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Michael Hiltzik: Banking on water

That the natural scarcity of water in the West will inevitably lead to economic conflicts and, quite possibly, to political conflicts, there can be no doubt. How do we know?

It's already happening.

The case of the Kern Water Bank reported in my Wednesday column is just one example of how a group of well-heeled water users took advantage of bureaucratic ineptitude to secure for themselves a reliable supply of irrigation. Of course, their reliability means more doubt for everyone else needing water in California.

As for the political conflict, it's real enough to be available for exploitation. Fox's Sean Hannity plainly doesn't know anything about water issues in the Central Valley, but he knows an opportunity for falsification and demagoguery when he sees one, as this video clip demonstrates. The misrepresentation and manipulation are only going to get uglier.

The legal complaint about the Kern Water Bank transfer can be found here. A Hastings law school analysis of water bank projects in general is here.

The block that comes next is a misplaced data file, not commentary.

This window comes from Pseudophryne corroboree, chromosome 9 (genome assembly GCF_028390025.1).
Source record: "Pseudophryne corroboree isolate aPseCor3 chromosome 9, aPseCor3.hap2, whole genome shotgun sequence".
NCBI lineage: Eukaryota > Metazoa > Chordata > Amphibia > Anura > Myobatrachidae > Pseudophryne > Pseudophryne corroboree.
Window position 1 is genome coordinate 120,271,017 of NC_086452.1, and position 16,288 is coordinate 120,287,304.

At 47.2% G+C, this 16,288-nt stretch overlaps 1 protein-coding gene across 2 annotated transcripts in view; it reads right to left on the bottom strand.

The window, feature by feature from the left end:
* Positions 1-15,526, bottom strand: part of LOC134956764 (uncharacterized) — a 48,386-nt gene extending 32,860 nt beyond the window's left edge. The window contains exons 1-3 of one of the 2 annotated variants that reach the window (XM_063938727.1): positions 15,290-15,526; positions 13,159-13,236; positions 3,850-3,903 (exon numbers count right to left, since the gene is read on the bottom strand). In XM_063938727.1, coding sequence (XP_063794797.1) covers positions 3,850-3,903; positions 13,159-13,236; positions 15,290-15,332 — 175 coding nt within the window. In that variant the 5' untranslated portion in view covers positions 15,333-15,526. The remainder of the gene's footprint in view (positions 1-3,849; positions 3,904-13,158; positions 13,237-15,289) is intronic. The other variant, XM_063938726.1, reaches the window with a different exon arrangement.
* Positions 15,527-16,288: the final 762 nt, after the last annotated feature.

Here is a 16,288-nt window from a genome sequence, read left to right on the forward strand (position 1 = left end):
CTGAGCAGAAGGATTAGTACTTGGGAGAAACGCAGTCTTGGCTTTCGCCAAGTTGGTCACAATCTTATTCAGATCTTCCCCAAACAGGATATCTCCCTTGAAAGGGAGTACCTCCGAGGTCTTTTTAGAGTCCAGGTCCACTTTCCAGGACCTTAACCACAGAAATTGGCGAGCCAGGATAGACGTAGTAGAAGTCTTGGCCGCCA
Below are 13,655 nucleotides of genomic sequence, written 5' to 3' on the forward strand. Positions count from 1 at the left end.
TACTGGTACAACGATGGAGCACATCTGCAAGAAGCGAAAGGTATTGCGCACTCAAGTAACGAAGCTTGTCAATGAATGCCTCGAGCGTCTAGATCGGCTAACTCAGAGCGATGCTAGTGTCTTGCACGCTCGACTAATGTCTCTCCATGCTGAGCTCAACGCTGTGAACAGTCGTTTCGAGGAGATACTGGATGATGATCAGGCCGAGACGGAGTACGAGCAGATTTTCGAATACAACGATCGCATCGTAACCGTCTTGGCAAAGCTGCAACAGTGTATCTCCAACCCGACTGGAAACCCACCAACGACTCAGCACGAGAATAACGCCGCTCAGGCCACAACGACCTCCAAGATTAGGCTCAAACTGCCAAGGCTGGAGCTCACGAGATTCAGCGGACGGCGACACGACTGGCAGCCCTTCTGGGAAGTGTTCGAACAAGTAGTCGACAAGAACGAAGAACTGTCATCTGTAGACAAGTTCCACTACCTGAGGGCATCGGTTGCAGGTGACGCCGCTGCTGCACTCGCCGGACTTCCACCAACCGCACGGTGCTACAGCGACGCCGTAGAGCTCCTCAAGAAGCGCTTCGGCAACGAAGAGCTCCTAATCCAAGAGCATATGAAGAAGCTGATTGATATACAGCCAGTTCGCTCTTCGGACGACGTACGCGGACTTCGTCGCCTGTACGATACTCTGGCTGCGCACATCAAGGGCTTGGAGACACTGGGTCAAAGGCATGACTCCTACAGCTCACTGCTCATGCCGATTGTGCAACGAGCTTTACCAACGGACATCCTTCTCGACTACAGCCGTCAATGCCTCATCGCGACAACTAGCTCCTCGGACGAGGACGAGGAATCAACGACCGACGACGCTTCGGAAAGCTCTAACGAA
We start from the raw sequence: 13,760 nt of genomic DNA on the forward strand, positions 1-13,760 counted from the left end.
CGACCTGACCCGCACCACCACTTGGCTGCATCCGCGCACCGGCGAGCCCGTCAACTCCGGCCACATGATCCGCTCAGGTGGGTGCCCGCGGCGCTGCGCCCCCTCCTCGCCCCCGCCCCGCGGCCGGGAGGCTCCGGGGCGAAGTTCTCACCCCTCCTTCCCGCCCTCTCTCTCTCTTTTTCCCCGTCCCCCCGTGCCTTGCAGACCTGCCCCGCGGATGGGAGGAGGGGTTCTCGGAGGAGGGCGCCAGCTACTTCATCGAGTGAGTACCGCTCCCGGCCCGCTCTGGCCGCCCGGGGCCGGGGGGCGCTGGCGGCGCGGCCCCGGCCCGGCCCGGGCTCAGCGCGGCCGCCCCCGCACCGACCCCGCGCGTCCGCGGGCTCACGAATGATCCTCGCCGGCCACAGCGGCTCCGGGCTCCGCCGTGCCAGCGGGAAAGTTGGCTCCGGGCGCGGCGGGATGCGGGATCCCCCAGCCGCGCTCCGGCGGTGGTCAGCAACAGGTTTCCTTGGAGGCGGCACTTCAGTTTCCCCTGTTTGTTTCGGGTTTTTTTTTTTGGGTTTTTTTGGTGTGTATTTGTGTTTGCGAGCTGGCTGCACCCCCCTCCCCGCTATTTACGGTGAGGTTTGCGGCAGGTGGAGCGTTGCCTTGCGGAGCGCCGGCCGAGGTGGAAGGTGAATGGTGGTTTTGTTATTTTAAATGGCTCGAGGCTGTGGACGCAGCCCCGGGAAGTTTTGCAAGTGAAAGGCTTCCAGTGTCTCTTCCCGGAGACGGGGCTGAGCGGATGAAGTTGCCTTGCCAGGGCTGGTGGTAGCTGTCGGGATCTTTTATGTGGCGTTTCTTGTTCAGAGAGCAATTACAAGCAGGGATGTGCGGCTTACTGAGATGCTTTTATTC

The column starts below.

Students of California’s history of gold and oil rushes know it’s filled with examples of profiteering, conspiracy, influence-peddling and other chicanery. 

So there’s no reason the story should be any different with that liquid gold of the 21st century, water.
That’s the theme of a lawsuit filed a few weeks ago alleging there’s something smelly about how a group of private interests — notably a huge agribusiness owned by the wealthy Southern California couple Stewart and Lynda Resnick — got control of an underground water storage project the state had already spent $75 million to develop.

The lawsuit was filed by a group of water agencies and environmental groups contending that the transaction was essentially a gift of public property to private interests and therefore violates the state constitution.

Read the whole column.

-- Michael Hiltzik

 
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